Wednesday, July 8, 2020
Dick Tracy vs Cueball (1946)
The formula for these Dick Tracy movies was intriguing - take your standard crime B-movie, add lots of film noir visual style, add a touch of gothic atmosphere, a dash of horror movie imagery and then sprinkle some comic-book weirdness on top. It makes for a delicious concoction.
The trail initially leads Tracy to a low dive known as the Dripping Dagger where he hopes to get some information from Filthy Flora. There’s also a crooked diamond dealer, Percival Priceless, who is almost certainly mixed up in the conspiracy.
Morgan Conway looks wrong for Dick Tracy but his performance feels right. Anne Jeffreys plays Tess, as she did in the first film. This film adds a new comic relief character, Vitamin Flintheart (played by Ian Keith channelling his inner John Barrymore). He acts as a kind of unofficial advisor and takes a more direct part in the investigation on occasion. He’s a genuinely amusing character. The standout performance is by Dick Wessel as the truly chilling Cueball, a guy who gets more homicidal the more bewildered he gets, and he gets very bewildered.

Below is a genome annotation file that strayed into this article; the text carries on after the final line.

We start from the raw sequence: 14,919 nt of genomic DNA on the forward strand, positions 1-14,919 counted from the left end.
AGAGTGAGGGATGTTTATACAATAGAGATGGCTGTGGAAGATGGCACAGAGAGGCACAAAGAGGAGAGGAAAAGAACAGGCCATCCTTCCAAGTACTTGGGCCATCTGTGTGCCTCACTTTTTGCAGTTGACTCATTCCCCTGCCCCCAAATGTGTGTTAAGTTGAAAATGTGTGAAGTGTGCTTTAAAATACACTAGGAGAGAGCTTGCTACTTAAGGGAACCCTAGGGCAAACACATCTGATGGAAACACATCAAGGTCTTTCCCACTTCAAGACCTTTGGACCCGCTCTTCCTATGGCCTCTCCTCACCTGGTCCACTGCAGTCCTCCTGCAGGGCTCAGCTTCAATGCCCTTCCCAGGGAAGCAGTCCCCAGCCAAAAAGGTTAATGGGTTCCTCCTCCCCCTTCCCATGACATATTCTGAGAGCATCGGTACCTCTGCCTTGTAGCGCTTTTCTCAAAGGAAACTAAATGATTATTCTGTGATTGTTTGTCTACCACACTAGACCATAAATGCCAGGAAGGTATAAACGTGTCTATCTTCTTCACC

These first two movies do manage to convey at least some of the necessary comic-strip feel, with larger-than-life slightly bizarre villains and some odd and slightly grotesque minor characters. The Dick Tracy films have a unique flavour of their own and it’s a flavour that I find pretty appealing. There really isn’t anything quite like them in the world of 1940s Hollywood B-pictures.
In 1978 the Medved brothers included this movie in their list of The Fifty Worst Films of All Time. This is patently absurd (as are almost all worst films lists). It’s a competently made very enjoyable B-movie with a touch of appealing oddness. Dick Tracy, Detective, which I reviewed here, is definitely better but Dick Tracy vs Cueball is fun and it’s still highly recommended.